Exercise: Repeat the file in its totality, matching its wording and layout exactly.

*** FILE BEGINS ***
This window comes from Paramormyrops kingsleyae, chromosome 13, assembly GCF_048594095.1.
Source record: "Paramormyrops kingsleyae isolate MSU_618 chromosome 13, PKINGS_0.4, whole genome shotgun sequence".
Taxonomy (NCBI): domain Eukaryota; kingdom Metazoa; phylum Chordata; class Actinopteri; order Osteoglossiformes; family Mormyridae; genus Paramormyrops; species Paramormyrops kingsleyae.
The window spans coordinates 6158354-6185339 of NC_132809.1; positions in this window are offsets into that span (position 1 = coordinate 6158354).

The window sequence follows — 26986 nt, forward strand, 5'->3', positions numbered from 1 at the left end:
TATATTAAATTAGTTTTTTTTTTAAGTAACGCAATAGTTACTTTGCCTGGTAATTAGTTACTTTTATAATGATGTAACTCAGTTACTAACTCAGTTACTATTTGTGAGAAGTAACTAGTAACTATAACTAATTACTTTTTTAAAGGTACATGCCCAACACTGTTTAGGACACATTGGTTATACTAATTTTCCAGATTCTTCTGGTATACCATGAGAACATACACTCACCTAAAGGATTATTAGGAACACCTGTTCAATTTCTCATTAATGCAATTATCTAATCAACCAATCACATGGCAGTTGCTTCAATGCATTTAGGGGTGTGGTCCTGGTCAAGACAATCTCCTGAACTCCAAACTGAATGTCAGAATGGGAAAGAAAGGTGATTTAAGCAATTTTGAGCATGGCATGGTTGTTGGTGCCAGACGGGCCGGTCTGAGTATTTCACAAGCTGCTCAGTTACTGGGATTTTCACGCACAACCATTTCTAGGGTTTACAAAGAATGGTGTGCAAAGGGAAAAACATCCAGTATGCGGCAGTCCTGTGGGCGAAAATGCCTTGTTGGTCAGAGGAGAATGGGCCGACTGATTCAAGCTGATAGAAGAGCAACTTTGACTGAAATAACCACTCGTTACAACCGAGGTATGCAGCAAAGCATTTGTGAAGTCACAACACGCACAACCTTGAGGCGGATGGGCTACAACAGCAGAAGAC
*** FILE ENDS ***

This window comes from Paramormyrops kingsleyae, chromosome 13, assembly GCF_048594095.1.
Source record: "Paramormyrops kingsleyae isolate MSU_618 chromosome 13, PKINGS_0.4, whole genome shotgun sequence".
Taxonomy (NCBI): domain Eukaryota; kingdom Metazoa; phylum Chordata; class Actinopteri; order Osteoglossiformes; family Mormyridae; genus Paramormyrops; species Paramormyrops kingsleyae.
The window spans coordinates 6158354-6185339 of NC_132809.1; positions in this window are offsets into that span (position 1 = coordinate 6158354).

The window sequence follows — 26986 nt, forward strand, 5'->3', positions numbered from 1 at the left end:
TATATTAAATTAGTTTTTTTTTTAAGTAACGCAATAGTTACTTTGCCTGGTAATTAGTTACTTTTATAATGATGTAACTCAGTTACTAACTCAGTTACTATTTGTGAGAAGTAACTAGTAACTATAACTAATTACTTTTTTAAAGGTACATGCCCAACACTGTTTAGGACACATTGGTTATACTAATTTTCCAGATTCTTCTGGTATACCATGAGAACATACACTCACCTAAAGGATTATTAGGAACACCTGTTCAATTTCTCATTAATGCAATTATCTAATCAACCAATCACATGGCAGTTGCTTCAATGCATTTAGGGGTGTGGTCCTGGTCAAGACAATCTCCTGAACTCCAAACTGAATGTCAGAATGGGAAAGAAAGGTGATTTAAGCAATTTTGAGCATGGCATGGTTGTTGGTGCCAGACGGGCCGGTCTGAGTATTTCACAAGCTGCTCAGTTACTGGGATTTTCACGCACAACCATTTCTAGGGTTTACAAAGAATGGTGTGCAAAGGGAAAAACATCCAGTATGCGGCAGTCCTGTGGGCGAAAATGCCTTGTTGGTCAGAGGAGAATGGGCCGACTGATTCAAGCTGATAGAAGAGCAACTTTGACTGAAATAACCACTCGTTACAACCGAGGTATGCAGCAAAGCATTTGTGAAGTCACAACACGCACAACCTTGAGGCGGATGGGCTACAACAGCAGAAGAC